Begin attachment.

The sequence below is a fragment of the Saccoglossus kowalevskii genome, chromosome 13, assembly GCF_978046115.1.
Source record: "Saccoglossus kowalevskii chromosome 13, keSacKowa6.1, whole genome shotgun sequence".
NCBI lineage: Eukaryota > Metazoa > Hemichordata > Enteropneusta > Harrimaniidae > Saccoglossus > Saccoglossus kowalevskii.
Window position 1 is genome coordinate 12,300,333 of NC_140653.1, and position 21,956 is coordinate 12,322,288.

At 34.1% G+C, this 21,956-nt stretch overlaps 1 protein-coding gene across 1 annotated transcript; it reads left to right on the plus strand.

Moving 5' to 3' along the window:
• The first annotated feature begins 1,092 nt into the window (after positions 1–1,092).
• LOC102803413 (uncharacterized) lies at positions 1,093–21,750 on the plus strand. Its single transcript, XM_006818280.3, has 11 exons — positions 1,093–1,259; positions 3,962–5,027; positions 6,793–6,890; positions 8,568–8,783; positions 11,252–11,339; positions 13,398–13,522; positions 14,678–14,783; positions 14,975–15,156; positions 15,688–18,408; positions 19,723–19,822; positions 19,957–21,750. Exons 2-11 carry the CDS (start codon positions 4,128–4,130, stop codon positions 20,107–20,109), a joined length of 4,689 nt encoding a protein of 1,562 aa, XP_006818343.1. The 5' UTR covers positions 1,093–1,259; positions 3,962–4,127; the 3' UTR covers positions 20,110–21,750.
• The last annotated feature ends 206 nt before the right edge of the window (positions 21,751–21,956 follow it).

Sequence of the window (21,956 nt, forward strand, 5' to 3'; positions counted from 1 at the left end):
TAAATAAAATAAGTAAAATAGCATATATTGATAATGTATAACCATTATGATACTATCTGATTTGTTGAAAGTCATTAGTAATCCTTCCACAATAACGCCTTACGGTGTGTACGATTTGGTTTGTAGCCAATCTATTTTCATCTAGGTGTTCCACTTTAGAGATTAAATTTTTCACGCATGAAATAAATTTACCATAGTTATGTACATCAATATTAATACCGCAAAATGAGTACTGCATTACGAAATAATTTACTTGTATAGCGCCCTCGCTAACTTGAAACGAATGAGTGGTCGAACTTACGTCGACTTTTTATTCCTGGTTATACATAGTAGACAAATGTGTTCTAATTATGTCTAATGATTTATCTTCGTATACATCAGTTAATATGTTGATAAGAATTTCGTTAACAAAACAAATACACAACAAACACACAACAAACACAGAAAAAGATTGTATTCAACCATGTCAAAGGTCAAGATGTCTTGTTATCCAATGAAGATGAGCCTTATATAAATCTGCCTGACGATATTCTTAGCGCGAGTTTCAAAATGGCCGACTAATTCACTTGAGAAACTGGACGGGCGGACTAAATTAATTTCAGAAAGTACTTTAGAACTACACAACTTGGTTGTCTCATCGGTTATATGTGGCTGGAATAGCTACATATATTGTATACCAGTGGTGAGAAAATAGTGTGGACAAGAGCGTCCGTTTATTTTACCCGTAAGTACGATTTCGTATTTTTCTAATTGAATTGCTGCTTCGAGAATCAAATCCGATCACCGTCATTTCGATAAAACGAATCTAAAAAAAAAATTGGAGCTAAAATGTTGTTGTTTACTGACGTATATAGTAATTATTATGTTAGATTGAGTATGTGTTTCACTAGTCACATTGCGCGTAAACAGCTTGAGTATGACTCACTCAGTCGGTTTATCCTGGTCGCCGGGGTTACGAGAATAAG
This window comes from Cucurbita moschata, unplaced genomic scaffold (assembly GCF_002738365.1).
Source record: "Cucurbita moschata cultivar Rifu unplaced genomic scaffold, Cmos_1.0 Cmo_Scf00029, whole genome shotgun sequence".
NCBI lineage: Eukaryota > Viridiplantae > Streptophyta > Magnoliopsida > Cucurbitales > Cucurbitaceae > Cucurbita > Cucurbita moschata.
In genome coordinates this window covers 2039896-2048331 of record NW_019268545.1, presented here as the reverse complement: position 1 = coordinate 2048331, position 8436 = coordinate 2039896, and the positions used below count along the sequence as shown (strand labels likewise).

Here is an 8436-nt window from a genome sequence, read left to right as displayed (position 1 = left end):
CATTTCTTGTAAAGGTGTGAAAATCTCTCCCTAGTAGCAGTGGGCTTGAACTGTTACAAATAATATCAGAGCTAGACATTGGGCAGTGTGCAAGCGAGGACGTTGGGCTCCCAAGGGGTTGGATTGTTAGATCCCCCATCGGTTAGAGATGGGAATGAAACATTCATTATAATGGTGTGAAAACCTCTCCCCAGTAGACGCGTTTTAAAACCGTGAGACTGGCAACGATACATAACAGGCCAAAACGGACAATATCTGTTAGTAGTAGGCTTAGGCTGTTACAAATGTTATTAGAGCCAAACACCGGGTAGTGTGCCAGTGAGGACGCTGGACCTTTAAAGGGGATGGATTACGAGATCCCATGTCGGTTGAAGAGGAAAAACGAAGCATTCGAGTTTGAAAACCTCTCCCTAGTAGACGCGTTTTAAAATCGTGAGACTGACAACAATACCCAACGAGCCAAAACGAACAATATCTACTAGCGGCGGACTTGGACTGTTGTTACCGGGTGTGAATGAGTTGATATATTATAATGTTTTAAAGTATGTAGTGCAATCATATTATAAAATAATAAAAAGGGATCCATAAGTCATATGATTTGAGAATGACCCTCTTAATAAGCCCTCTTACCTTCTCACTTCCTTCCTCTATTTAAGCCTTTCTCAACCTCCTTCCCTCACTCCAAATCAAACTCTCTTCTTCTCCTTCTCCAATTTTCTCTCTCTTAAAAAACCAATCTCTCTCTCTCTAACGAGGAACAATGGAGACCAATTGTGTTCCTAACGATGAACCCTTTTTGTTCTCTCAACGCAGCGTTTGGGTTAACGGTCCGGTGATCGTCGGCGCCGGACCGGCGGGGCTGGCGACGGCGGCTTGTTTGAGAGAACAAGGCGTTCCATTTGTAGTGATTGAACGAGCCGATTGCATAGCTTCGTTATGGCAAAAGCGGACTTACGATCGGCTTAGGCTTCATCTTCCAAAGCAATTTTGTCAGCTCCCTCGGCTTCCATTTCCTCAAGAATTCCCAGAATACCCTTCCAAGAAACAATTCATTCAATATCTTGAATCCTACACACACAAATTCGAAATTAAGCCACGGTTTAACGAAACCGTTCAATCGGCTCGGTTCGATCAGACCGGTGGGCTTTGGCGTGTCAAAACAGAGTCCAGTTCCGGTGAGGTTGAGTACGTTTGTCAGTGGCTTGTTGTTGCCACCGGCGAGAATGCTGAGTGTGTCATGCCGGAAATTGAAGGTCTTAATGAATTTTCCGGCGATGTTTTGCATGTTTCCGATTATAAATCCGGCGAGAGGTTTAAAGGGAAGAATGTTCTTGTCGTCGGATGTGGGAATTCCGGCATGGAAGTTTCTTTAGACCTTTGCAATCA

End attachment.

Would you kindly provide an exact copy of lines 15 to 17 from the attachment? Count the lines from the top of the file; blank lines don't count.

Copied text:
In genome coordinates this window covers 2039896-2048331 of record NW_019268545.1, presented here as the reverse complement: position 1 = coordinate 2048331, position 8436 = coordinate 2039896, and the positions used below count along the sequence as shown (strand labels likewise).

Here is an 8436-nt window from a genome sequence, read left to right as displayed (position 1 = left end):
CATTTCTTGTAAAGGTGTGAAAATCTCTCCCTAGTAGCAGTGGGCTTGAACTGTTACAAATAATATCAGAGCTAGACATTGGGCAGTGTGCAAGCGAGGACGTTGGGCTCCCAAGGGGTTGGATTGTTAGATCCCCCATCGGTTAGAGATGGGAATGAAACATTCATTATAATGGTGTGAAAACCTCTCCCCAGTAGACGCGTTTTAAAACCGTGAGACTGGCAACGATACATAACAGGCCAAAACGGACAATATCTGTTAGTAGTAGGCTTAGGCTGTTACAAATGTTATTAGAGCCAAACACCGGGTAGTGTGCCAGTGAGGACGCTGGACCTTTAAAGGGGATGGATTACGAGATCCCATGTCGGTTGAAGAGGAAAAACGAAGCATTCGAGTTTGAAAACCTCTCCCTAGTAGACGCGTTTTAAAATCGTGAGACTGACAACAATACCCAACGAGCCAAAACGAACAATATCTACTAGCGGCGGACTTGGACTGTTGTTACCGGGTGTGAATGAGTTGATATATTATAATGTTTTAAAGTATGTAGTGCAATCATATTATAAAATAATAAAAAGGGATCCATAAGTCATATGATTTGAGAATGACCCTCTTAATAAGCCCTCTTACCTTCTCACTTCCTTCCTCTATTTAAGCCTTTCTCAACCTCCTTCCCTCACTCCAAATCAAACTCTCTTCTTCTCCTTCTCCAATTTTCTCTCTCTTAAAAAACCAATCTCTCTCTCTCTAACGAGGAACAATGGAGACCAATTGTGTTCCTAACGATGAACCCTTTTTGTTCTCTCAACGCAGCGTTTGGGTTAACGGTCCGGTGATCGTCGGCGCCGGACCGGCGGGGCTGGCGACGGCGGCTTGTTTGAGAGAACAAGGCGTTCCATTTGTAGTGATTGAACGAGCCGATTGCATAGCTTCGTTATGGCAAAAGCGGACTTACGATCGGCTTAGGCTTCATCTTCCAAAGCAATTTTGTCAGCTCCCTCGGCTTCCATTTCCTCAAGAATTCCCAGAATACCCTTCCAAGAAACAATTCATTCAATATCTTGAATCCTACACACACAAATTCGAAATTAAGCCACGGTTTAACGAAACCGTTCAATCGGCTCGGTTCGATCAGACCGGTGGGCTTTGGCGTGTCAAAACAGAGTCCAGTTCCGGTGAGGTTGAGTACGTTTGTCAGTGGCTTGTTGTTGCCACCGGCGAGAATGCTGAGTGTGTCATGCCGGAAATTGAAGGTCTTAATGAATTTTCCGGCGATGTTTTGCATGTTTCCGATTATAAATCCGGCGAGAGGTTTAAAGGGAAGAATGTTCTTGTCGTCGGATGTGGGAATTCCGGCATGGAAGTTTCTTTAGACCTTTGCAATCA